For many home buyers, one of the first questions they should be asking themselves is whether to purchase an existing home, a new home or have a home built. This is an important consideration, since the attributes and advantages or disadvantages of existing versus new can be considerable. In addition, there can be a fairly wide variance in the costs of these different types of housing. Although some comparisons are obvious--everything new and up-to-date versus much that is older and perhaps a bit dated--other parts of the comparison are frequently overlooked. Both a new home and an existing home can have their own distinct advantages and disadvantages, so it is important to explore your choices thoroughly so you don't find some rather unpleasant (and potentially expensive) surprises the day after moving in. Here are some specific tips to consider when making a choice between a new home and a re-sale. LAYOUT There definitely have been a number of changes in the last few years in the interior architecture of homes in the U.S. and Canada. New homes, for example, tend to have larger kitchens and family gathering areas than older homes, which are more likely to have more--and smaller--rooms. Much of the new home construction today features expansive kitchens flowing into--or in close proximity to--a large Great Room or Family Room. Homes built in the 1980s and earlier will frequently have a smaller kitchen with a separate family room, formal living room and formal dining room. Depending on your preferences and lifestyle, one of these layouts may be preferable to the other. Is the kitchen the focus of your family gathering? Then bigger, of course, is better. Do you prefer to have a "retreat" area away from household activity? An older design may be better suited to your preferences. LOCATION In general, new homes will be located further away from population centers than will be older homes-- which may be an advantage or disadvantage to you, depending on your point-of-view. If this is the case in your local area, don't forget to factor in longer commuting times to work, shopping and services when you make your comparisons. Although shopping, restaurants and services may eventually reach the new area, it is possible that your job location will never change. AMENITIES In the majority of cases, new homes will have more of the amenities that today's buyers have considered to be important--whirlpool tubs, skylights, "culinary grade" kitchen appliances and the like. Although many of these amenities can be added to existing homes, the cost can often be prohibitive. If you are concerned with the "newest and the best," it almost always is less expensive to build these amenities into a new home rather than try to retrofit an older one. THE COST Although a new home may cost you a bit more, your expenditures for repairs and maintenance should be far less for the first 5 or 10 years since many components of a home (heating systems, appliances, etc.) have life spans longer than that time frame. Many are also taking in to account the energy savings of today's modern building materials VS those used in the past.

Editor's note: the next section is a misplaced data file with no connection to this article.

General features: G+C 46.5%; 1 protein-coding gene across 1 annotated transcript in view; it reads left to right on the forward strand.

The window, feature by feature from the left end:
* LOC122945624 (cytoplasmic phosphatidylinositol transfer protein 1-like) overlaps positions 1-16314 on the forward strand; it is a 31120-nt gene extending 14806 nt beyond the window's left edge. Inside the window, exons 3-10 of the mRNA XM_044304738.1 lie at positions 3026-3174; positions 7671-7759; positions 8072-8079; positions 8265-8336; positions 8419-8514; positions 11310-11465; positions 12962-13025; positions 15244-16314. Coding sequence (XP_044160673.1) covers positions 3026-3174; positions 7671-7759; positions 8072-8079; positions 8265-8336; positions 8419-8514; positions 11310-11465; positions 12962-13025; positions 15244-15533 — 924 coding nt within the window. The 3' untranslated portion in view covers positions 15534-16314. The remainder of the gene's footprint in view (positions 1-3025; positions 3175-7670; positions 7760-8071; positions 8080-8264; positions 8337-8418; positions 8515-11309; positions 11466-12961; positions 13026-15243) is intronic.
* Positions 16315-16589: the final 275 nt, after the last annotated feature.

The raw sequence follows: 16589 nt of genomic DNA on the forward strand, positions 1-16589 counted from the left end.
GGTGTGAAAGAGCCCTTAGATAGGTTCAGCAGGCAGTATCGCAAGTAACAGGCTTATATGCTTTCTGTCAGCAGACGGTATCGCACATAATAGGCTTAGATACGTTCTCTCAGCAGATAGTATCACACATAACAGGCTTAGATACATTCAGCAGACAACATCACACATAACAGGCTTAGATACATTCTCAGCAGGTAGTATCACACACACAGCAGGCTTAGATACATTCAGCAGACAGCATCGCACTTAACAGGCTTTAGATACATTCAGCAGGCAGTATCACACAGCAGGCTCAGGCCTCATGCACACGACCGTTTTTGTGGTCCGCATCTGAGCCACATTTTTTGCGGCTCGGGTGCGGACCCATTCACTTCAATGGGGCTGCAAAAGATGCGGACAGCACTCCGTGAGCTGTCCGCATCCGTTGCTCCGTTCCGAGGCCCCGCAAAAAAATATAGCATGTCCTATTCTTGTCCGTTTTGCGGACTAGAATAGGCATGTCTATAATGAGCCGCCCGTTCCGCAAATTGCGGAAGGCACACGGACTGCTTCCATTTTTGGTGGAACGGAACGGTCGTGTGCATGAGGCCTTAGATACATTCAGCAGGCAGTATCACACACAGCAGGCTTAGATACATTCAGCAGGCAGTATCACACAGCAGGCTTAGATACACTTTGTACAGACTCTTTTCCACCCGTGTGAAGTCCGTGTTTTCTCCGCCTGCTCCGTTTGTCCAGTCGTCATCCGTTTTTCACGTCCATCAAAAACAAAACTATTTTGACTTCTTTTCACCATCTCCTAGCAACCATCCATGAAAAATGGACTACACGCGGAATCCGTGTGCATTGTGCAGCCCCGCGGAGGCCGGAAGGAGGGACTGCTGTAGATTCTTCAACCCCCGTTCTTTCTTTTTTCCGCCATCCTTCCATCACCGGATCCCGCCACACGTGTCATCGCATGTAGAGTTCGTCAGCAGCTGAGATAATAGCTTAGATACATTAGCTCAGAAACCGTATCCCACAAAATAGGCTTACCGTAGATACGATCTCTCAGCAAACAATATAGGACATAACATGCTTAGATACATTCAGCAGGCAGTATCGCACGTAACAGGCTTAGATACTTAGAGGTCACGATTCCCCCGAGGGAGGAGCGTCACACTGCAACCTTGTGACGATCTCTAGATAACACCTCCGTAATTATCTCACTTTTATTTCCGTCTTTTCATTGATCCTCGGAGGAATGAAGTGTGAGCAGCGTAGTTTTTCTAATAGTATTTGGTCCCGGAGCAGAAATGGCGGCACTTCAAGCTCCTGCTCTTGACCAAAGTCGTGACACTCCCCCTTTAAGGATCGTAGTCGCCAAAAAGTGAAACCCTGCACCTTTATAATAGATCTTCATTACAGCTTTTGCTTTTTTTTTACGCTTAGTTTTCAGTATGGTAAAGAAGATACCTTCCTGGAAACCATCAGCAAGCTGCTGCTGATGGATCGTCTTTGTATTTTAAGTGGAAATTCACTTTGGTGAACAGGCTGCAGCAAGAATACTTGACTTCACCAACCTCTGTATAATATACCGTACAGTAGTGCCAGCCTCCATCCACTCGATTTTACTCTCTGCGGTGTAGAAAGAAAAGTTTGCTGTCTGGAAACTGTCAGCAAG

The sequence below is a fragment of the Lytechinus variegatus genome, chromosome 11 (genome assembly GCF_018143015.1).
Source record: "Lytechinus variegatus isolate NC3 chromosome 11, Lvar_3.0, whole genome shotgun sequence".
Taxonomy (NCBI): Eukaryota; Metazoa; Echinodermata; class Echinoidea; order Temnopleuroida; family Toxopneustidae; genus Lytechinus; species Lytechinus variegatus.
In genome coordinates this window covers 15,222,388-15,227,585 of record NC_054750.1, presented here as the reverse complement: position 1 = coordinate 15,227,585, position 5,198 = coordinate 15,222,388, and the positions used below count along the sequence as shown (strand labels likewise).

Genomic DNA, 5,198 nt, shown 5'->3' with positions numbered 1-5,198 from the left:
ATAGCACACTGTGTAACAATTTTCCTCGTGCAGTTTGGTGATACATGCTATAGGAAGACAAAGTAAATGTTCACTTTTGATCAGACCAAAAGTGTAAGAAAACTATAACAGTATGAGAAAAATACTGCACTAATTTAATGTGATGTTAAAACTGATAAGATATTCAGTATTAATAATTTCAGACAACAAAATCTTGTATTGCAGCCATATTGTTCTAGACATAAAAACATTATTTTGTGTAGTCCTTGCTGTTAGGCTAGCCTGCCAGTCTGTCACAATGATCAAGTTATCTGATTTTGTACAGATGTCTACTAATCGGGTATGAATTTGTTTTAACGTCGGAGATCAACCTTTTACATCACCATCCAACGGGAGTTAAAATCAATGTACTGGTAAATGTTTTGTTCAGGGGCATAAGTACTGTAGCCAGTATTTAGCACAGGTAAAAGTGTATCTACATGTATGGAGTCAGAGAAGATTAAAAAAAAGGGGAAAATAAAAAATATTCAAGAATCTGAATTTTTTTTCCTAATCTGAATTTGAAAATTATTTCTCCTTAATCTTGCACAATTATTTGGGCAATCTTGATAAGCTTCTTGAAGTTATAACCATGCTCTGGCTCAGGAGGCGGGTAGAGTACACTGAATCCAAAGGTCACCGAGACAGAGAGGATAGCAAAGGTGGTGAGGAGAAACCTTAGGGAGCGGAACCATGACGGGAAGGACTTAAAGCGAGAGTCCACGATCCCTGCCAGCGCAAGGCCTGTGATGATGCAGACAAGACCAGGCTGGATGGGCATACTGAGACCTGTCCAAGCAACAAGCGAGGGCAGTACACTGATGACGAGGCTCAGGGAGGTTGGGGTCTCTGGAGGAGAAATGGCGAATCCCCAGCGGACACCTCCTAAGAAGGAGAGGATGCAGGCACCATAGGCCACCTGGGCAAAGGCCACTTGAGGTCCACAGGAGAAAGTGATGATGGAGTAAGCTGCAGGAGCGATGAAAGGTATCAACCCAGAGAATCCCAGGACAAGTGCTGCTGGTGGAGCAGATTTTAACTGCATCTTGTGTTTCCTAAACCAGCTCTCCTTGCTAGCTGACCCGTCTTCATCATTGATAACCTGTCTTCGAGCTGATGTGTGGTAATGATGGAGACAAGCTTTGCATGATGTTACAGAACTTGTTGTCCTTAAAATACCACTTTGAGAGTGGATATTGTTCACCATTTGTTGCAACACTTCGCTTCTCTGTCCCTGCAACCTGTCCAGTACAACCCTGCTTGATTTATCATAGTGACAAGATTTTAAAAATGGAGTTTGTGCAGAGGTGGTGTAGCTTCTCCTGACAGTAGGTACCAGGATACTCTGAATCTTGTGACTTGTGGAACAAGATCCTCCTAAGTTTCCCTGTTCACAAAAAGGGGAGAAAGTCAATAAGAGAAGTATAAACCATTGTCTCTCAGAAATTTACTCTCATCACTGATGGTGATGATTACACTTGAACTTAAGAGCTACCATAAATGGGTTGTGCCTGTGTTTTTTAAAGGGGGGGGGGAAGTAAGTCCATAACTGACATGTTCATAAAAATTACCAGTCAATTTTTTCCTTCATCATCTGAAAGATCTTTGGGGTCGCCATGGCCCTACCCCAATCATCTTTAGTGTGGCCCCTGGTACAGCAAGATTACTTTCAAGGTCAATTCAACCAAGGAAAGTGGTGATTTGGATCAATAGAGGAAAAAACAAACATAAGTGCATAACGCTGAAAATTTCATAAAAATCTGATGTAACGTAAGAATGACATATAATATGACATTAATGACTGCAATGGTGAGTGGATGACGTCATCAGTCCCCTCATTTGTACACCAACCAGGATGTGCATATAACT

What Does It Take?
One of the amazing things about American homes is that the huge majority of them are built using completely standardized building practices. One reason for this consistency is a set of uniform building codes that apply across the country. Another reason is cost -- the techniques used to build homes produce reliable housing quickly at a low cost (relatively speaking). If you ever watch any house being built, you will find that it goes through the following steps:
Grading and site preparation